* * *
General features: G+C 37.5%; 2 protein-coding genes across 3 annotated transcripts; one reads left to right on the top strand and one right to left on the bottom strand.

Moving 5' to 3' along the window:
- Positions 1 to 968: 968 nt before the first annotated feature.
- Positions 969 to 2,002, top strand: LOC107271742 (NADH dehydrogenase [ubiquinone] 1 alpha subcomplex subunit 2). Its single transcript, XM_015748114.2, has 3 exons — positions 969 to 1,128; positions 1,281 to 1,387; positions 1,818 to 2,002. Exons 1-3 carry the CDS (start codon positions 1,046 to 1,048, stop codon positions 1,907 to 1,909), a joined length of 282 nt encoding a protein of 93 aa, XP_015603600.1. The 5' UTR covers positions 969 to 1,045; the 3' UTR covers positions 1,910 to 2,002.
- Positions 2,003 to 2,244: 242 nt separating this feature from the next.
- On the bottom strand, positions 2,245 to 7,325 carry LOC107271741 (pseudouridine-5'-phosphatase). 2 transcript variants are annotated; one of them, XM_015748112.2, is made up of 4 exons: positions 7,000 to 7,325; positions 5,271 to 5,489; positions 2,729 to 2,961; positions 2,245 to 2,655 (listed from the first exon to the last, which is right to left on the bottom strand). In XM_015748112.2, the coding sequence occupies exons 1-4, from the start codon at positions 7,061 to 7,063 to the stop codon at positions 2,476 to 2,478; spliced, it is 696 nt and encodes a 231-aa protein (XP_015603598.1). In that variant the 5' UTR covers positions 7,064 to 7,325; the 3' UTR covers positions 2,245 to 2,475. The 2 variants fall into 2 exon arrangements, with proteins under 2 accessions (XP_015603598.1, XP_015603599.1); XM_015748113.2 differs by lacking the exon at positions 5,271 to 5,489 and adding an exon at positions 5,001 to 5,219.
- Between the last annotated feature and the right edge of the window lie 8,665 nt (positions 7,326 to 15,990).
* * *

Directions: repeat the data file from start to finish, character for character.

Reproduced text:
General features: G+C 37.5%; 2 protein-coding genes across 3 annotated transcripts; one reads left to right on the top strand and one right to left on the bottom strand.

Moving 5' to 3' along the window:
- Positions 1 to 968: 968 nt before the first annotated feature.
- Positions 969 to 2,002, top strand: LOC107271742 (NADH dehydrogenase [ubiquinone] 1 alpha subcomplex subunit 2). Its single transcript, XM_015748114.2, has 3 exons — positions 969 to 1,128; positions 1,281 to 1,387; positions 1,818 to 2,002. Exons 1-3 carry the CDS (start codon positions 1,046 to 1,048, stop codon positions 1,907 to 1,909), a joined length of 282 nt encoding a protein of 93 aa, XP_015603600.1. The 5' UTR covers positions 969 to 1,045; the 3' UTR covers positions 1,910 to 2,002.
- Positions 2,003 to 2,244: 242 nt separating this feature from the next.
- On the bottom strand, positions 2,245 to 7,325 carry LOC107271741 (pseudouridine-5'-phosphatase). 2 transcript variants are annotated; one of them, XM_015748112.2, is made up of 4 exons: positions 7,000 to 7,325; positions 5,271 to 5,489; positions 2,729 to 2,961; positions 2,245 to 2,655 (listed from the first exon to the last, which is right to left on the bottom strand). In XM_015748112.2, the coding sequence occupies exons 1-4, from the start codon at positions 7,061 to 7,063 to the stop codon at positions 2,476 to 2,478; spliced, it is 696 nt and encodes a 231-aa protein (XP_015603598.1). In that variant the 5' UTR covers positions 7,064 to 7,325; the 3' UTR covers positions 2,245 to 2,475. The 2 variants fall into 2 exon arrangements, with proteins under 2 accessions (XP_015603598.1, XP_015603599.1); XM_015748113.2 differs by lacking the exon at positions 5,271 to 5,489 and adding an exon at positions 5,001 to 5,219.
- Between the last annotated feature and the right edge of the window lie 8,665 nt (positions 7,326 to 15,990).